"You know that I cannot possibly leave London while old Abrahams is in such mortal terror of his life. Besides, on general principles it is best that I should not leave the country. Scotland Yard feels lonely without me, and it causes an unhealthy excitement among the criminal classes." This is one of those stories … Continue reading “The Disappearance of Lady Frances Carfax” by Sir Arthur Conan Doyle
Sherlock Holmes is dying of a rare tropical disease!
Mycroft Holmes returns, bearing a mystery with potentially international ramifications... and changing the perception of the Great Detective forever in the minds of modern audiences.
On December 7, 1941, a radio play starring Basil Rathbone and Nigel Bruce entitled "Mrs. Warren's Lodger" was interrupted on the East coast by an announcement that President Franklin D. Roosevelt would be addressing the nation at noon the following day. That radio play, of course, was based on this particular Sherlock Holmes short story. … Continue reading “The Adventure of the Red Circle” by Sir Arthur Conan Doyle
As we begin the next collection of short stories in the Holmes canon, it's always of benefit to first take stock of what it is we're reading, especially as time moves forward into an era very different than what the Victorians understood. The collection The Last Bow, sometimes subtitled Some Reminiscences of Sherlock Holmes, begins … Continue reading “The Adventure of Wisteria Lodge” by Sir Arthur Conan Doyle
When it comes to complete collections of the Sherlock Holmes canon, most collections will place The Valley of Fear after the short stories of His Last Bow, but every so often it's the other way around. This is one of those times, and ultimately it doesn't really matter because the novel's place on the publication … Continue reading The Valley of Fear by Sir Arthur Conan Doyle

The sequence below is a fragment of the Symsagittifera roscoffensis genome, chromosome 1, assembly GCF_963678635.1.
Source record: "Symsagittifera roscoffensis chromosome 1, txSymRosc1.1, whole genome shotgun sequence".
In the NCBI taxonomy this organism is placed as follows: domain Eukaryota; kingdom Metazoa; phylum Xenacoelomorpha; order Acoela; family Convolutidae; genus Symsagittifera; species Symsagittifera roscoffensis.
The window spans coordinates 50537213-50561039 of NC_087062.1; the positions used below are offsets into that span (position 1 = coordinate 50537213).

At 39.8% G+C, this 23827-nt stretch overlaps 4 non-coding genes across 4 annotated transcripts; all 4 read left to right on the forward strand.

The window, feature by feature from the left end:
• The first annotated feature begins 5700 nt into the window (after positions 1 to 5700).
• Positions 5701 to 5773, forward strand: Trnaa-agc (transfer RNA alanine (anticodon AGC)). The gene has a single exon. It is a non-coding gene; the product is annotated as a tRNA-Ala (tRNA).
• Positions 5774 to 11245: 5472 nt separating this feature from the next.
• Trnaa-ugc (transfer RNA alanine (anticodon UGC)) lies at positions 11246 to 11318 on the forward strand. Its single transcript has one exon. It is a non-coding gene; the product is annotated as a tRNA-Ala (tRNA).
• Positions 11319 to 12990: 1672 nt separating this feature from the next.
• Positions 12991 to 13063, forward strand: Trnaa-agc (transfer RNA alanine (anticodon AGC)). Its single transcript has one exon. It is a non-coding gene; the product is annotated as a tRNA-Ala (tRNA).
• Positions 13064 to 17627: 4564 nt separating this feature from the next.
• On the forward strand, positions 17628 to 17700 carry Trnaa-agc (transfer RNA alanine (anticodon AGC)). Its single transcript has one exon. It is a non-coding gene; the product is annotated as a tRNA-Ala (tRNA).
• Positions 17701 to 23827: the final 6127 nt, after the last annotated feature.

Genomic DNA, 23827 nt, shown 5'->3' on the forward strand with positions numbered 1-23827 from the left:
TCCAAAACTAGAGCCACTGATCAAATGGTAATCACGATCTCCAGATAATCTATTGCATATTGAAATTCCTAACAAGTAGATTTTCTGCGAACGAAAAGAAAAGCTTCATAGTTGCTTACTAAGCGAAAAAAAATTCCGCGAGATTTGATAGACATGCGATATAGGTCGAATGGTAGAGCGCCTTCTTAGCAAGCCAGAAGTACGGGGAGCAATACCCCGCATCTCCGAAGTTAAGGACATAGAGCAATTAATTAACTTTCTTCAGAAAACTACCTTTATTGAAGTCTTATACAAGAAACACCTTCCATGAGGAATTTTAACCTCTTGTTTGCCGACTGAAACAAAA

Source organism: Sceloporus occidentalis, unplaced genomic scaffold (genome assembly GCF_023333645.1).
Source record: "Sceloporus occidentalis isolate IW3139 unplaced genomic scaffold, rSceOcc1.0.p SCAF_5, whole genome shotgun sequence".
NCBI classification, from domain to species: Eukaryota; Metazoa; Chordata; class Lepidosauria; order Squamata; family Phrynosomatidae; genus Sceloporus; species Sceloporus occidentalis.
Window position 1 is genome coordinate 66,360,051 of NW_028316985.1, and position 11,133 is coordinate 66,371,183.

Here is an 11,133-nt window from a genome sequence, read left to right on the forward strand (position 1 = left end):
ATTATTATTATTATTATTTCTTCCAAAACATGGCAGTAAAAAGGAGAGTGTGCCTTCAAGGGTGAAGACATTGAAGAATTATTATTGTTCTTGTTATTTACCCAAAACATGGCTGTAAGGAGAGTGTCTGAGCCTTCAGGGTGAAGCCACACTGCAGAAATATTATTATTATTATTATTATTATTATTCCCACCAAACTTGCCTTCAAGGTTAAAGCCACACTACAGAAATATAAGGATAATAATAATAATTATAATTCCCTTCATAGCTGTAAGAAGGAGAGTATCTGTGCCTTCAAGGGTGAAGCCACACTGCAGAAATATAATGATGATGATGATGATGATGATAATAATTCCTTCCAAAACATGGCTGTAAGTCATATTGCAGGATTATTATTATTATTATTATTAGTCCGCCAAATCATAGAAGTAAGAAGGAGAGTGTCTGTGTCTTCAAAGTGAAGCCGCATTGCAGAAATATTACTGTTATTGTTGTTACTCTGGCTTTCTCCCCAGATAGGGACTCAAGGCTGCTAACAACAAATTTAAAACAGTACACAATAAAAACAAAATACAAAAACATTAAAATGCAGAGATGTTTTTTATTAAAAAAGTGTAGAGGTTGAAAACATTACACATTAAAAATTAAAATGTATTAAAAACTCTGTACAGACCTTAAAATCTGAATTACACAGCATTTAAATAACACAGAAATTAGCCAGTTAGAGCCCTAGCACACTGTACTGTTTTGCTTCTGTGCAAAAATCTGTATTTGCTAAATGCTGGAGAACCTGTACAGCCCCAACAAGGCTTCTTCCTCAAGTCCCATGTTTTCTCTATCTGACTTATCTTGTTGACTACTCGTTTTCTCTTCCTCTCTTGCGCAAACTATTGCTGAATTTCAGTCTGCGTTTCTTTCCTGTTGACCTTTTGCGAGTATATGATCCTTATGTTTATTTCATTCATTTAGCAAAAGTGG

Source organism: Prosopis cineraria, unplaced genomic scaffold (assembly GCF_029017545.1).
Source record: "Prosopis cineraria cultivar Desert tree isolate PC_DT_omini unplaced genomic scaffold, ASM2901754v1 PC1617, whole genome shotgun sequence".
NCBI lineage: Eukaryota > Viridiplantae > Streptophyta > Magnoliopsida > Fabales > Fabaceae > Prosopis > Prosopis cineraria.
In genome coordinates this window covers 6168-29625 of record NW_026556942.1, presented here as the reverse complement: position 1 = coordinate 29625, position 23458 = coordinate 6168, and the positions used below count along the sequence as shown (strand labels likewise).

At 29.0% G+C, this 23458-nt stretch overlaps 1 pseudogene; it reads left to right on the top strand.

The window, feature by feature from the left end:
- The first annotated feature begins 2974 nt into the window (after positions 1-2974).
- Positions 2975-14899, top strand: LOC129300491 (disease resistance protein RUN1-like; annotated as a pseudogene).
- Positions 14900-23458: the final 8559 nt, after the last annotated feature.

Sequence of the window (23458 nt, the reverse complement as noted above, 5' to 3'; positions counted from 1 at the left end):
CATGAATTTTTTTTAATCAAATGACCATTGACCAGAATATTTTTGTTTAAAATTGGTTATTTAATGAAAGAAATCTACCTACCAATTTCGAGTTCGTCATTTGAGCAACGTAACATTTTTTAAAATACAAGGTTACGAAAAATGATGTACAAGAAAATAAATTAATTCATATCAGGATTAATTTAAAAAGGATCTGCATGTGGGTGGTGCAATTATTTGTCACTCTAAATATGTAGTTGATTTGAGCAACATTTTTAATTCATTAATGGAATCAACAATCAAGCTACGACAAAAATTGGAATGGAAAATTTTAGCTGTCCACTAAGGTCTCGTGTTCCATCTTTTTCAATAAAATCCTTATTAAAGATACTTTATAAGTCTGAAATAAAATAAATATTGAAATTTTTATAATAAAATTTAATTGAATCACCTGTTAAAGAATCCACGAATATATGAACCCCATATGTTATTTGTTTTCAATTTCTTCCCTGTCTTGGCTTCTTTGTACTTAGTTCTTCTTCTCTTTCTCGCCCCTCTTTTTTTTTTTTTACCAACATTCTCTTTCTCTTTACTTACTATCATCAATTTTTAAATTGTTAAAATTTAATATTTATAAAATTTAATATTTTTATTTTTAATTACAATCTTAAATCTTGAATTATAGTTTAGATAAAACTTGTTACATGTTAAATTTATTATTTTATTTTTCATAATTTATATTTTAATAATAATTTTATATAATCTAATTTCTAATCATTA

For those readers who get a grin from such things, this case was referenced in two previous accounts, "The Adventure of the Yellow Face" and "The Adventure of the Naval Treaty." (We'll come back to discuss this at the end of this post.) Likewise, Watson tell us up front that this case wasn't even going … Continue reading “The Adventure of the Second Stain” by Sir Arthur Conan Doyle
"The game is afoot!" It must be something important if Holmes is opening this adventure by waking Watson in a rush on a cold winter morning. Murder has been committed at Abbey Grange, presumably by burglars. The victim: Sir Eustace Brackenstall. The suspects: the infamous Randall gang, who have been committing other burglaries in the … Continue reading “The Adventure of the Abbey Grange” by Sir Arthur Conan Doyle
During a period of inaction, an enigmatic telegram arrives that puzzles Holmes... for about fifteen minutes. Watson, of course, is relieved to have any case at all, having gradually weaned Holmes from the cocaine habit that he usually turns to in times of boredom. The name of the game is Rugby. The telegram was sent … Continue reading “The Adventure of the Missing Three-Quarter” by Sir Arthur Conan Doyle
In our modern century, the first thing a new reader might understandably ask is, "What's a pince-nez?" Eyeglasses, my dears. It translates from French to "pinch-nose," so we're referring to the type with the little oblong pieces that rest at either side of the bridge of one's nose. So now that we understand that, let's … Continue reading “The Adventure of the Golden Pince-Nez” by Sir Arthur Conan Doyle